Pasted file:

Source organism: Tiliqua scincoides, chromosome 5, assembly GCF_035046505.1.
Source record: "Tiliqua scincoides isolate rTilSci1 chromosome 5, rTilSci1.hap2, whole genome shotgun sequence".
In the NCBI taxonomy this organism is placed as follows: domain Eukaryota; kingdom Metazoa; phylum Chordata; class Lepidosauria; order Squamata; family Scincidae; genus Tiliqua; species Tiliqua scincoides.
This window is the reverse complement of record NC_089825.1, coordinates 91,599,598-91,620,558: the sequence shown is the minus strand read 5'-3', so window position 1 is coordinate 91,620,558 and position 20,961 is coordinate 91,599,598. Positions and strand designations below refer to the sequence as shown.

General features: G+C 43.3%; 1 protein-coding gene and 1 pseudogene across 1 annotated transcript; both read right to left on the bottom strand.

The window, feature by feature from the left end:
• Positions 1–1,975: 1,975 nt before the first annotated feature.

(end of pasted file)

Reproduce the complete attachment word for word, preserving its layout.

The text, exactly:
Source organism: Tiliqua scincoides, chromosome 5, assembly GCF_035046505.1.
Source record: "Tiliqua scincoides isolate rTilSci1 chromosome 5, rTilSci1.hap2, whole genome shotgun sequence".
In the NCBI taxonomy this organism is placed as follows: domain Eukaryota; kingdom Metazoa; phylum Chordata; class Lepidosauria; order Squamata; family Scincidae; genus Tiliqua; species Tiliqua scincoides.
This window is the reverse complement of record NC_089825.1, coordinates 91,599,598-91,620,558: the sequence shown is the minus strand read 5'-3', so window position 1 is coordinate 91,620,558 and position 20,961 is coordinate 91,599,598. Positions and strand designations below refer to the sequence as shown.

General features: G+C 43.3%; 1 protein-coding gene and 1 pseudogene across 1 annotated transcript; both read right to left on the bottom strand.

The window, feature by feature from the left end:
• Positions 1–1,975: 1,975 nt before the first annotated feature.